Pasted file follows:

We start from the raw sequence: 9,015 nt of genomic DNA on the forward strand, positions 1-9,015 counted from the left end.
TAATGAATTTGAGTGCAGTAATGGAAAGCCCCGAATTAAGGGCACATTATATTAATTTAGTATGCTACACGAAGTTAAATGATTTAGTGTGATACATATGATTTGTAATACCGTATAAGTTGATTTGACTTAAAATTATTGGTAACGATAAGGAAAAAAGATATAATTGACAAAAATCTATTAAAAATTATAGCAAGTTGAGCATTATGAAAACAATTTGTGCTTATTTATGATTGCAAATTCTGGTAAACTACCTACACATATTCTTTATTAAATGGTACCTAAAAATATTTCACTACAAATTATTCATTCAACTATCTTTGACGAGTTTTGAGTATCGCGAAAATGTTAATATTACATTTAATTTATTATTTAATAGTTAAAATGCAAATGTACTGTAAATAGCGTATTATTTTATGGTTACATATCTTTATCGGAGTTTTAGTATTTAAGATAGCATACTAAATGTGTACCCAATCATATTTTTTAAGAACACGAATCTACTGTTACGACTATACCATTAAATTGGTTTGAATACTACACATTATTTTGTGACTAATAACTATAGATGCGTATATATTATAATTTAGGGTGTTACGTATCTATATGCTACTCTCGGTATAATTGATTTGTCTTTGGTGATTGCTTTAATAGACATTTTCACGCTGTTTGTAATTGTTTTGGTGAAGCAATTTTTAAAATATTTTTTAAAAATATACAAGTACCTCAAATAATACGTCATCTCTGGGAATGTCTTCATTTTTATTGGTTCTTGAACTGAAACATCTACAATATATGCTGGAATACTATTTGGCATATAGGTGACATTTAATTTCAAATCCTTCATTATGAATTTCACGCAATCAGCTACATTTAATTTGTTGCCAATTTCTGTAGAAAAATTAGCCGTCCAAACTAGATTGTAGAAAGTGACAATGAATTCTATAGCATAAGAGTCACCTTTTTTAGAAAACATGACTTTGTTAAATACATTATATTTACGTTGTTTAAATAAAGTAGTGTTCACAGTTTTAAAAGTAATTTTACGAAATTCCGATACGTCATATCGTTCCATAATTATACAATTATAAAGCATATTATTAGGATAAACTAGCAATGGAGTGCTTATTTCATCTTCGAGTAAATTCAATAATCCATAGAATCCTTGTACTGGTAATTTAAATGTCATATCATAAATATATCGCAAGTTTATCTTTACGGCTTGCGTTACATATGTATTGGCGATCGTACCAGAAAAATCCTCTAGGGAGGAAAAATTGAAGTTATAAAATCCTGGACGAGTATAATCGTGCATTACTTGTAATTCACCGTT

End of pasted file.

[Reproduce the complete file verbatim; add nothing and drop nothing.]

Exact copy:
We start from the raw sequence: 9,015 nt of genomic DNA on the forward strand, positions 1-9,015 counted from the left end.
TAATGAATTTGAGTGCAGTAATGGAAAGCCCCGAATTAAGGGCACATTATATTAATTTAGTATGCTACACGAAGTTAAATGATTTAGTGTGATACATATGATTTGTAATACCGTATAAGTTGATTTGACTTAAAATTATTGGTAACGATAAGGAAAAAAGATATAATTGACAAAAATCTATTAAAAATTATAGCAAGTTGAGCATTATGAAAACAATTTGTGCTTATTTATGATTGCAAATTCTGGTAAACTACCTACACATATTCTTTATTAAATGGTACCTAAAAATATTTCACTACAAATTATTCATTCAACTATCTTTGACGAGTTTTGAGTATCGCGAAAATGTTAATATTACATTTAATTTATTATTTAATAGTTAAAATGCAAATGTACTGTAAATAGCGTATTATTTTATGGTTACATATCTTTATCGGAGTTTTAGTATTTAAGATAGCATACTAAATGTGTACCCAATCATATTTTTTAAGAACACGAATCTACTGTTACGACTATACCATTAAATTGGTTTGAATACTACACATTATTTTGTGACTAATAACTATAGATGCGTATATATTATAATTTAGGGTGTTACGTATCTATATGCTACTCTCGGTATAATTGATTTGTCTTTGGTGATTGCTTTAATAGACATTTTCACGCTGTTTGTAATTGTTTTGGTGAAGCAATTTTTAAAATATTTTTTAAAAATATACAAGTACCTCAAATAATACGTCATCTCTGGGAATGTCTTCATTTTTATTGGTTCTTGAACTGAAACATCTACAATATATGCTGGAATACTATTTGGCATATAGGTGACATTTAATTTCAAATCCTTCATTATGAATTTCACGCAATCAGCTACATTTAATTTGTTGCCAATTTCTGTAGAAAAATTAGCCGTCCAAACTAGATTGTAGAAAGTGACAATGAATTCTATAGCATAAGAGTCACCTTTTTTAGAAAACATGACTTTGTTAAATACATTATATTTACGTTGTTTAAATAAAGTAGTGTTCACAGTTTTAAAAGTAATTTTACGAAATTCCGATACGTCATATCGTTCCATAATTATACAATTATAAAGCATATTATTAGGATAAACTAGCAATGGAGTGCTTATTTCATCTTCGAGTAAATTCAATAATCCATAGAATCCTTGTACTGGTAATTTAAATGTCATATCATAAATATATCGCAAGTTTATCTTTACGGCTTGCGTTACATATGTATTGGCGATCGTACCAGAAAAATCCTCTAGGGAGGAAAAATTGAAGTTATAAAATCCTGGACGAGTATAATCGTGCATTACTTGTAATTCACCGTT